Methuen mistaken ID resolved 

City Councilor James McCarty

METHUEN — The two youngest city councilors, James McCarty, 26, and Ryan Hamilton, 21, have been mixed up by fellow councilors in meetings — typically just a quick stutter over the first couple letters of their names. However, a larger case of mistaken identity between them has led to harsh accusations.

Thursday evening, McCarty received a note from Mayor James Jajuga accusing him and two men of breaking into City Clerk Jack Wilson's office July 29 while Wilson was away on vacation. The letter also included a list of criticisms of McCarty during his 19 months in office.

After denying his involvement, McCarty received another note from Jajuga the following day in which the mayor apologized and explained that a mistake had been made. The correspondences were copied to Wilson, council Chairwoman Jennifer Kannan and city Solicitor Richard D'Agostino. Other city councilors learned of the situation over the weekend as well.

Clarity did not come until Monday night's already scheduled council meeting, when Hamilton said that it was him and two filmmakers who were in Wilson's office.

"I was in that office," Hamilton said. "I was given permission from the mayor."

Methuen mistaken ID resolved 

CARL RUSSO/Staff photo. Methuen City Councilor At-Large candidate, Ryan Hamilton participated in a forum Wednesday night hosted by MCTV. 10/11/2017

Hamilton explained that he recently met two filmmakers interested in getting some footage at City Hall for a political drama they are making. On July 29, Hamilton and the duo — who have not been named publicly — met with Jajuga about how to proceed.

Jajuga intended to walk around City Hall with them, Hamilton said, but he got a phone call and could not step away from his desk.

According to Hamilton, he was left to guide the men alone to a few spots mentioned by the mayor, including the Great Hall, a downstairs conference room and the clerk's office.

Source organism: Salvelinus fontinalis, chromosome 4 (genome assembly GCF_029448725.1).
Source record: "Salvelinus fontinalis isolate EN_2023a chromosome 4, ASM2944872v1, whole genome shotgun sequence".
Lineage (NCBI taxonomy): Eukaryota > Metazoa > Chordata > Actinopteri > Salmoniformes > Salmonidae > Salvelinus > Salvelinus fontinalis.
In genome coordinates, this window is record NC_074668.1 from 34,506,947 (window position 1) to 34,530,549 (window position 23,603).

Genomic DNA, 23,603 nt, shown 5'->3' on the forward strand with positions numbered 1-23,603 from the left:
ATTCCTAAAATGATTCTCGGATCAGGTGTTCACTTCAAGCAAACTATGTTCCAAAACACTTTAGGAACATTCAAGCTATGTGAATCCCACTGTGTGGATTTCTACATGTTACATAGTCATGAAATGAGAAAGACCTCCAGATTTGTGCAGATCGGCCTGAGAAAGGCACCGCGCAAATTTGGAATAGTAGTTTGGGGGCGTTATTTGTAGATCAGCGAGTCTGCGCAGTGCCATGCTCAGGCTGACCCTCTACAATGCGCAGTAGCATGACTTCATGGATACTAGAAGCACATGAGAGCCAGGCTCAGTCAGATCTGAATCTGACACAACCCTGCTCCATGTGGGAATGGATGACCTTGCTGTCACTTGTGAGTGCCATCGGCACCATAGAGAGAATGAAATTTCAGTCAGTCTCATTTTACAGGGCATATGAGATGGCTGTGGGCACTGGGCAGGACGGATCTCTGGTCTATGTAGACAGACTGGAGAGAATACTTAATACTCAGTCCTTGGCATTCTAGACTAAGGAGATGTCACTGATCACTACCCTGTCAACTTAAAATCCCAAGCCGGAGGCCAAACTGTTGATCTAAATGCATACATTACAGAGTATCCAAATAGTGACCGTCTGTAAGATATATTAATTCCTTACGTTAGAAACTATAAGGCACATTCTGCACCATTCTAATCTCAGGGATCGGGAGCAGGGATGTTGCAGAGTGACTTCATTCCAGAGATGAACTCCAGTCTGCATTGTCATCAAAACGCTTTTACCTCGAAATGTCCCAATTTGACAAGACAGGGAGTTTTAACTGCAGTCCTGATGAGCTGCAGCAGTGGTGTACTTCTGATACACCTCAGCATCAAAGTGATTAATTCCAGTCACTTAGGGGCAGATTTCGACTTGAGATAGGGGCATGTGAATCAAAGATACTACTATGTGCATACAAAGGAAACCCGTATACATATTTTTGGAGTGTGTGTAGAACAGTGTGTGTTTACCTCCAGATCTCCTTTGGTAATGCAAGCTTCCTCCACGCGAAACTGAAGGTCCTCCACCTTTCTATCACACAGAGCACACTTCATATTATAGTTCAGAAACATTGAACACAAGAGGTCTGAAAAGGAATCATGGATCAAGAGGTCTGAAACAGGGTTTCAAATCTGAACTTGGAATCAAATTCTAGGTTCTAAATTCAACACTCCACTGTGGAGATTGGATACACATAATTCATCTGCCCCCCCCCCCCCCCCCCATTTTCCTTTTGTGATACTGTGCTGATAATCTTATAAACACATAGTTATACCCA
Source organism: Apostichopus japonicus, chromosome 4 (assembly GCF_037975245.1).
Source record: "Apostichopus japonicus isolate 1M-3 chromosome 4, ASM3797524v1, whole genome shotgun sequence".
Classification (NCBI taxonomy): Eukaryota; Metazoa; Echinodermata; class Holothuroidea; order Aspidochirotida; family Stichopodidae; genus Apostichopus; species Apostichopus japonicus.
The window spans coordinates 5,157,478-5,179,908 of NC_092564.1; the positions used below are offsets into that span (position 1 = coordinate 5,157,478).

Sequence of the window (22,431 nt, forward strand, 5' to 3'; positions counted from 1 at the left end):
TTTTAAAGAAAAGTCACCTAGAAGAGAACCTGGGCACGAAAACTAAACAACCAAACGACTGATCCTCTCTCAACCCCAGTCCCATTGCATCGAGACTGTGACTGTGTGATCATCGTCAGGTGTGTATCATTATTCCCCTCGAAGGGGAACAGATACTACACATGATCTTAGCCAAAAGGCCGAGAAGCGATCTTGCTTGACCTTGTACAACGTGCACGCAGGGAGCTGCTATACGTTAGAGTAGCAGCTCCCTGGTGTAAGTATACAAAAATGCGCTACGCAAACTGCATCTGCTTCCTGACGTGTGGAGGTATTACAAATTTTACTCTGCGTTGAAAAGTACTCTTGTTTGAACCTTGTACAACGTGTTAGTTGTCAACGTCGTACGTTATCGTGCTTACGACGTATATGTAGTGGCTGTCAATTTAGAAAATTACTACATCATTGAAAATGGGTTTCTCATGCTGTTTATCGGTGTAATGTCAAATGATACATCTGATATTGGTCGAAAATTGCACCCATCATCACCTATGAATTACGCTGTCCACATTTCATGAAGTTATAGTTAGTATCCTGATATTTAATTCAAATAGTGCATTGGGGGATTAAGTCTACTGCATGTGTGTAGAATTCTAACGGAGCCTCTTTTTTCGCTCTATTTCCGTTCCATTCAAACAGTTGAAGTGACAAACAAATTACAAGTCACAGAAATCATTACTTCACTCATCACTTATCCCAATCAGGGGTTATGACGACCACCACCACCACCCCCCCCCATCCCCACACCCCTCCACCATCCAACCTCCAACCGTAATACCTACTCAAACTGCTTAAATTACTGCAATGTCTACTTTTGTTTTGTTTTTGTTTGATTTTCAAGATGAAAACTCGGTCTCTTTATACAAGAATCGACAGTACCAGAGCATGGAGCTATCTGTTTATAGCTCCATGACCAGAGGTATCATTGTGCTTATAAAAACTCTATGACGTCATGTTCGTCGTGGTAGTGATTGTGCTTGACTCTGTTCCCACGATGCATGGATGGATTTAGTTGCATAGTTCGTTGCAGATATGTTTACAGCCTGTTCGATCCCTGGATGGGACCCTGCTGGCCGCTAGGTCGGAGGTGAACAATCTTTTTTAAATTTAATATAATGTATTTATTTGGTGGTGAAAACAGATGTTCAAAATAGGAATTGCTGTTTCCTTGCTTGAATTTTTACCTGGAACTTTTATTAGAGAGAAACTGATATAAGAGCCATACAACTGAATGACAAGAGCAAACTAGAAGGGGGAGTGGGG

"The mayor had said, 'Take them to Jack's office.' Meaning Mr. Wilson," Hamilton said.

Hamilton said they were there for "three to five minutes tops." He does not remember if at any point they stepped foot in the space that is Wilson's private office. The office contains nomination papers awaiting certification among other confidential city records.

The three men went back to Jajuga's office when they were done, Hamilton said.

Tammy DiGrazia, the longtime staffer who greeted Hamilton and the filmmakers, told Wilson when he returned from vacation that there was an incident, Jajuga's note said.

Hamilton maintains that he told the clerk what they were doing there and that permission was given by the mayor.

Wilson issued an apology on behalf of himself and his employee Monday night.

"It should not have happened," Wilson said to McCarty. "It was a longtime city employee who, quite frankly, I still cannot understand how it could have happened, because ironically you probably visited my office as many times as any other councilor."

McCarty said he appreciated Wilson's sentiment but made clear his anger is aimed at Jajuga.

He demanded three things of Jajuga last week: all security footage from the Searles Building (City Hall) from July 29; a written report from Jajuga to Kannan as to "why he has chosen to make a false and slanderous claim against me"; and a public apology from Jajuga at a city council meeting.

Jajuga's Chief of Staff Paul Fahey was at the meeting Monday in place of the mayor. 

"My message to you, chief of staff, is to tell him to wake up and pull his head out from behind his backside," McCarty said.

Fahey did not respond to the comment, but contested some of the facts laid out by Hamilton. 

He was not in the mayor's office during the meeting with Hamilton and the two filmmakers, he said. But in talking with the mayor, he does not believe the men were given permission to go into Wilson's space.

"He said he could go around City Hall," Fahey said. "He did not specifically mention that office."

Councilor Steve Saba expressed concern that the staffer who reported the issue could not identify a city councilor and did not know how to handle the situation. He said she should have called the mayor, the city's attorney or police.

He also spoke of Jajuga's initial letter, which criticized McCarty's maturity, judgement and "a history over the past 19 months of abusive public behavior to city officials."

"The tone of the letter that went out was one of the most disgusting, attacking letters that I've read," Saba said.

Jajuga and DiGrazia refused to comment for this article.